Key witness in murder trial sentenced to time served
The Leesburg woman who served as the key witness in the murder trial against Ryan Williams has been sentenced to one year in jail for her role after the crime.
Linsey Hardwick, now 24, was held in the Loudoun County Adult Detention Center from January 2013 to January 2014 and is expected to be released immediately.
Originally charged with first-degree murder, Hardwick pleaded guilty Sept. 25 to possession of oxycodone and accessory to murder after the fact. A condition of her plea was testifying against Williams, who was found guilty of murdering JoVaughn Johnson in 2012.
Hardwick's testimony proved key in the conviction of Williams, now 33.
At the time of the crime, Hardwick and Williams were in a romantic relationship. On Dec. 27, Hardwick drove Williams to Great Trail and Trail Run terraces in Sterling. Williams got out of the car and went into JoVaughn Johnson's Mercedes Benz, where he shot the 30-year-old man five times, including three times in the face.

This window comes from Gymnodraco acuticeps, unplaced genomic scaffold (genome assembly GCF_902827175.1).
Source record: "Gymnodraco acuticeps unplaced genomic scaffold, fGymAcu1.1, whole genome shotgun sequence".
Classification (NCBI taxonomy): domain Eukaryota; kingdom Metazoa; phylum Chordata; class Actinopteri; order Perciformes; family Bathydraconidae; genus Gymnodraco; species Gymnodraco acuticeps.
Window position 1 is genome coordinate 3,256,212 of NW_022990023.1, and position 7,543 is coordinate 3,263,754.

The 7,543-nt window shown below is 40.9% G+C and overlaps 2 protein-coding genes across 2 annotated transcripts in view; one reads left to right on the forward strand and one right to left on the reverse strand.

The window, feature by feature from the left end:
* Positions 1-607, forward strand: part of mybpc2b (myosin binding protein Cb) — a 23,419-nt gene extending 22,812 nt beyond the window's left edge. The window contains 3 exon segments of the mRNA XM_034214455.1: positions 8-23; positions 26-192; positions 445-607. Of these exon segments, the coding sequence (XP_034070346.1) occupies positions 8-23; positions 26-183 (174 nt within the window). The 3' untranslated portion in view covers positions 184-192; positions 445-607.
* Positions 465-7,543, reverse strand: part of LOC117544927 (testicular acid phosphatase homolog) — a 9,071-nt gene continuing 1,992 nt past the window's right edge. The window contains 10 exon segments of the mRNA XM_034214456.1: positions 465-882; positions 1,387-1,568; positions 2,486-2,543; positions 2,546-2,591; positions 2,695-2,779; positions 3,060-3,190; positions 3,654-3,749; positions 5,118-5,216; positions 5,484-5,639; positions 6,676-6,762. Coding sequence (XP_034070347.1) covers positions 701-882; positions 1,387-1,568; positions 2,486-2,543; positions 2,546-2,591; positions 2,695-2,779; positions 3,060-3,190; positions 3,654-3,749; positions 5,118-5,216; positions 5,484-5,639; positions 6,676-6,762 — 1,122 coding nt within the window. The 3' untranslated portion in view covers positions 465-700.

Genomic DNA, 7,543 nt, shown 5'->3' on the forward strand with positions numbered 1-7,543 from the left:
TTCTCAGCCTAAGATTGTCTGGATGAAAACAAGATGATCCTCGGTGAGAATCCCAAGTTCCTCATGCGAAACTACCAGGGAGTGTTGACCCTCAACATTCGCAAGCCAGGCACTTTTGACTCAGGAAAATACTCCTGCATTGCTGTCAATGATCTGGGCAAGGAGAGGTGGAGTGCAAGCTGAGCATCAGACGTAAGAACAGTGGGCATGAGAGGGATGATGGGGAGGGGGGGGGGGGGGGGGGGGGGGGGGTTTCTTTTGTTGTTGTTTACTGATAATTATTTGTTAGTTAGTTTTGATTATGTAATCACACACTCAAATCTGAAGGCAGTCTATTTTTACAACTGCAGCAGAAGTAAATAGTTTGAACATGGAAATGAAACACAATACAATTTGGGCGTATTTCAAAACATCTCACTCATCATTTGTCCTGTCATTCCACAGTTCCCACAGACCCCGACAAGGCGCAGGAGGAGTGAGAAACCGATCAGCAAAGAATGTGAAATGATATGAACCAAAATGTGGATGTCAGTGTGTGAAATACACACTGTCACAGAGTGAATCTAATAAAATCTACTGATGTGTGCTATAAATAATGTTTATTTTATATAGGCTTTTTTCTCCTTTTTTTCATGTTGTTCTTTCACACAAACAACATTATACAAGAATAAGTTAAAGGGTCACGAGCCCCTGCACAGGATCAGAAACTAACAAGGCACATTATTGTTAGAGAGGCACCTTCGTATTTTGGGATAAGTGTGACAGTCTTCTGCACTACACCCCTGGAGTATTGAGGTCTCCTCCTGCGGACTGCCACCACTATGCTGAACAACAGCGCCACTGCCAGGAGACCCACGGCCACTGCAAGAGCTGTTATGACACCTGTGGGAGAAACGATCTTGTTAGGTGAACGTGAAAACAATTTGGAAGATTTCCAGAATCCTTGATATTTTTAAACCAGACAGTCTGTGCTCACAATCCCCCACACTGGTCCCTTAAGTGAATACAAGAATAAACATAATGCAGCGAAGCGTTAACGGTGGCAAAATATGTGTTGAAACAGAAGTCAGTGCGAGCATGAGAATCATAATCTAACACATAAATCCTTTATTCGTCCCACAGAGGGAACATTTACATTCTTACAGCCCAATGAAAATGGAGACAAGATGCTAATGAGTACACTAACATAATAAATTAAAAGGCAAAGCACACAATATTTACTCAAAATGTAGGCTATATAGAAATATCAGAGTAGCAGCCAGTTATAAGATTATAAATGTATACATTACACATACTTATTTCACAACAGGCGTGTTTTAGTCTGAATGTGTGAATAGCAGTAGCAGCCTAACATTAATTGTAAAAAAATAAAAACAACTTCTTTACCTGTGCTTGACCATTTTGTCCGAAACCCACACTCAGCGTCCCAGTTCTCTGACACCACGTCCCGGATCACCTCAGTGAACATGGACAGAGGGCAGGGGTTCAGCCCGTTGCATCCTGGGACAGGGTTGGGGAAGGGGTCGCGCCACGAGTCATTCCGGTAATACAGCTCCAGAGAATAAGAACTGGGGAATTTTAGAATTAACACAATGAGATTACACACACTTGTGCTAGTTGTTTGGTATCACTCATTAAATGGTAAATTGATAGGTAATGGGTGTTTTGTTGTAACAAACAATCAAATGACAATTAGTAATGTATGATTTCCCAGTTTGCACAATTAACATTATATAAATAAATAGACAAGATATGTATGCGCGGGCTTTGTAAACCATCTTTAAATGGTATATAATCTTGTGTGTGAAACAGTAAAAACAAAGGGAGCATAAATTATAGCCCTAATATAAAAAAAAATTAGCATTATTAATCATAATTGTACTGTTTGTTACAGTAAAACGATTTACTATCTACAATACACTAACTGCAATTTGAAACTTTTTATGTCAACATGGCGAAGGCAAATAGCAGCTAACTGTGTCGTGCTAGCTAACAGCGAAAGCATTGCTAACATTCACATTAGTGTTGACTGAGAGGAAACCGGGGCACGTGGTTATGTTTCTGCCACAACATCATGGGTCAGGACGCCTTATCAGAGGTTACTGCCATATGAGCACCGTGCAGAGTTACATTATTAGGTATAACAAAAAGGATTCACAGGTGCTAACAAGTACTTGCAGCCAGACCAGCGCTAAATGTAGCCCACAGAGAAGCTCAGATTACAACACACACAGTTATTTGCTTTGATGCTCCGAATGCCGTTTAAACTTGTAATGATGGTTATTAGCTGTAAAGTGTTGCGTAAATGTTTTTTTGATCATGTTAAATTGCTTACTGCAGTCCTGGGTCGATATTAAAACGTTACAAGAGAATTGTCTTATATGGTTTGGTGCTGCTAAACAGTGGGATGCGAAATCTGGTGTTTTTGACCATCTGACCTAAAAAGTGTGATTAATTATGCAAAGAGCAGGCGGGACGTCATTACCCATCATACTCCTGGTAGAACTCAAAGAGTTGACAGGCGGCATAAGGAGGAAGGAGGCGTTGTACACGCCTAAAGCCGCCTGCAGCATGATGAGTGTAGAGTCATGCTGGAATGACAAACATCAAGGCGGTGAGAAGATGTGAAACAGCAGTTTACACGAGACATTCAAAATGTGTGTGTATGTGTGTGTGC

Hardwick testified she heard three to five pops, though she didn't see the shooting. Cellphone pings placed both Hardwick and Williams near the scene of the crime.
Williams shot Johnson for “snitching.” He now faces life in prison.
While on release, Hardwick was arrested on capias June 12, and her attorneys acknowledge she failed one drug test while on supervised release, though she was largely compliant otherwise.
“She obviously has a drug problem and I imagine stress exacerbates that,” said Deputy Commonwealth's Attorney Alex Amato, acknowledging the pressure Hardwick faced testifying against Williams. “The commonwealth is evermore thankful for the help she gave in this case.”
Ultimately, Judge Thomas Horne sentenced Hardwick to one year time served for her role after the murder and added on an additional two years probation. She will also be required to stay sober from drugs and alcohol, complete 100 hours of community service and pay associated costs. She will also be required to complete any substance counseling and has a six month suspended driver's license.
Hardwick told Horne she wants to volunteer at a homeless shelter and has begun looking for a job. She hopes to get her probation moved to somewhere else.
“A new beginning,” Horne said, nodding.
During Hardwick's time in jail, she suffered retribution for her testimony, getting punched in the face and told, “everyone's getting locked up since you got out.”
Horne offered Hardwick some advice as he set out guidelines to help her start a new life.
“Believe in yourself and who you are,” Horne said. “Believe in the law, but also believe in yourself.”
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